“Guns and Horses,” a single from her debut album, might have given Ellie Goulding some much-deserved attention, but it’s a different type of guns that the ladies love.
“I think that I have a lesbian following because I’m quite muscley,” the English singer-songwriter says.
Whatever the reason, the gays were onto Goulding even before one of her greatest career coups – being the only performer to play at the royal couple’s wedding. Now the 24-year-old is bringing her folk-pop songs on the road to support her album, “Lights,” which was released last year.
We caught up with the charmingly giddy Goulding, who chatted about her big gay following, moving into a dark place for her sophomore album, and how covering an Elton John song was a blessing in disguise.
I hear there’s a big gay turnout at your shows, is that right?
Yeah, there is for some reason. I found I have quite a lesbian following, and I feel like I have quite a big gay following – and I don’t know why.
Does your boyfriend ever get jealous of the lesbians that love you so much?
Yes! But he realizes that I meet a lot of people just generally on tour – but, you know, he always gets guys and girls after him, so… (Laughs)
Have you always had gay people in your life?
For sure; since I was young. Several of my favorite people in the whole world are gay and absolutely amazing. Also, I do have a lot of gay guys who are huge fans. And I get the occasional “I’ll go straight for you” on Twitter. (Laughs)
I like how my gay fans are more in touch with their feelings. Some people say I’ve helped them through a breakup or my music makes them feel better about something or better about themselves or lifts them out of a bad mood – and that’s a nice thing to hear.
And straight people have absolutely no emotions.
(Laughs) Yeah, exactly! But that’s kind of what I’ve found (with gay fans). But, like, my manager is gay and he’s my favorite person in the world.
What are your shows like?
I guess people describe me as quite raunchy but not slutty, because I do like to be sexy when I perform but also I have moments where I just sit with my guitar. It kind of varies. But when I’m doing a song like “Salt Skin,” I like to move.
Why did you choose to cover Elton John’s “Your Song” for the album?
I actually didn’t. It was a song I did for an advert here – quite a big Christmas ad campaign. I would’ve never thought twice about covering an Elton John song. I love Elton John with all my heart, but it just never occurred to me to do an Elton John cover. And then when I started practicing to get in the studio, I realized how beautiful it was – and so my appreciation for him grew a bit stronger. I guess now that the song has been a big success I feel really grateful, and I feel like it wasn’t such a bad idea after all. And the more I sang it, the more attached I got to it – and to Elton.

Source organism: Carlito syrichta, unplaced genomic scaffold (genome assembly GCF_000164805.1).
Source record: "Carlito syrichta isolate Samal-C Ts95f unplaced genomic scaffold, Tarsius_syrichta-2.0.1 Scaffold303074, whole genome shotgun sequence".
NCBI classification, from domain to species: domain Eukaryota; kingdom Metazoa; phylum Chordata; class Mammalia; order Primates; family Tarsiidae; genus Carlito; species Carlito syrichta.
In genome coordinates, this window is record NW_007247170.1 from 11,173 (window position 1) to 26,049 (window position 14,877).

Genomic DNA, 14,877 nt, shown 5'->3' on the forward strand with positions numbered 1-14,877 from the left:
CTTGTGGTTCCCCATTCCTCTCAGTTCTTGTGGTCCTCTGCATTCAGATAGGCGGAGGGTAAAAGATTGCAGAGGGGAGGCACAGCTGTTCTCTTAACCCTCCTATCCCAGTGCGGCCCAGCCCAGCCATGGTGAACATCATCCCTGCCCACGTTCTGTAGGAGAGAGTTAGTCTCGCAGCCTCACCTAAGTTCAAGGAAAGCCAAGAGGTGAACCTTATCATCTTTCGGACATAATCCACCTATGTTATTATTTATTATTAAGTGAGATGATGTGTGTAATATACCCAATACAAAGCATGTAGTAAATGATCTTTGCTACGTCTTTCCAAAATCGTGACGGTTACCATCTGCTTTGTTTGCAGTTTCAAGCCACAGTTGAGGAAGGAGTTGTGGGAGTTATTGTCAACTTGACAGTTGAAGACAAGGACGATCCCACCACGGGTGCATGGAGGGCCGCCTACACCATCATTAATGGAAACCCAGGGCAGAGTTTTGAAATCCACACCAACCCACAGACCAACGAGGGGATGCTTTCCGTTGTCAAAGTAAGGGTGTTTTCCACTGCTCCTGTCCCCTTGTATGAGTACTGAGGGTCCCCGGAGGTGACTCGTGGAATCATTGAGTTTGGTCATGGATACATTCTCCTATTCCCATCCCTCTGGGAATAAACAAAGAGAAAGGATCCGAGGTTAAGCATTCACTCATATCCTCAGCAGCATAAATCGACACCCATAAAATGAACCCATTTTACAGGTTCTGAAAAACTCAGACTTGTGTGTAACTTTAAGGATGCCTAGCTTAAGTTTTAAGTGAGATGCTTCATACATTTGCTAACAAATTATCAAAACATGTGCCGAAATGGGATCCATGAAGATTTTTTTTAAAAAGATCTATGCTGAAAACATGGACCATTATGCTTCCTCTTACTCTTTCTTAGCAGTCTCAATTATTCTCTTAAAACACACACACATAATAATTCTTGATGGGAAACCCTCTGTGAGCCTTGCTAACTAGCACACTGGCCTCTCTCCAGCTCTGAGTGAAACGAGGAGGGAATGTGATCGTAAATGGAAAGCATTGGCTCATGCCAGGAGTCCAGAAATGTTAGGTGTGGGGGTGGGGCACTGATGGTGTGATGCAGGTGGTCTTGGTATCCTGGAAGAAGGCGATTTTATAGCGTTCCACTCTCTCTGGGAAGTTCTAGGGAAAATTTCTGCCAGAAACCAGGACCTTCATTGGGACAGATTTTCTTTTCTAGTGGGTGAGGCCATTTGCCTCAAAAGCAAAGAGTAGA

Wasn’t it sort of your ticket to the royal wedding?
No, it wasn’t – because I believe it was planned way before that happened. Way before the cover. Because I met them last year.
What was it like performing for Prince William and Kate Middleton?
Pretty awesome. I can’t really say anything about it, but it was one of the best experiences of my life.
You can’t talk about it?
On two levels, really: First of all, we said we wouldn’t say anything, and also, I kind of don’t want to because it’s so private.
Can you talk about how you merge folk and electro pop on “Lights”? Why do you refer to yourself as a folk-pop artist?
I make sure I keep the guitar running all the way through, and I start everything on guitar and add everything else afterwards. The sound of a guitar is a thing for me because my dad used to play guitar, and I always used to listen to guitar music. So not only do I write my songs on it, but it’s a big feature on all of my songs. Even “Animal,” the danciest track on the album, has guitar running through it.
How will the new album you’re working on compare to “Lights”?
I think it will be different because the stuff I’ve been listening to is really different lately, so I think it will just be kind of inspired by that. I’ve been listening to Warpaint and Beach House, and I want my voice to come out on this record a bit more.
I hear this album will be darker, too. Why’s that?
I don’t know. It’s just me; it’s just who I am. My music is solely happy at some points, but there’s always a dark kind of thing running through my songs. I am just kind of a dark person. There’s always a place in my head I go to to write songs, and the darker it is, the more genuine it feels to me. Everyone’s different, but I’m just one of those. I think a lot. I think too much, even when I’m really happy.
Is there pressure on you to be weirder and more over-the-top because the bizarre bar has been set so high with artists like Lady Gaga and Katy Perry?
Not really. It’s a tough one, because I love Lady Gaga – who doesn’t? – but I also love, like, Feist, and she doesn’t dress up or anything. I just think of myself as a singer, really. I love fashion; I’m obsessed with fashion, but most of the time I’m in my gym stuff, running, and it doesn’t really go very well with high fashion.
True. Running in a meat dress would be a challenge.
Exactly! So I have to make a compromise.
Doors 7 p.m. August 2
Royal Oak Music Theatre
$22 (advance)/$25 (door)
318 W. Fourth Street, Royal Oak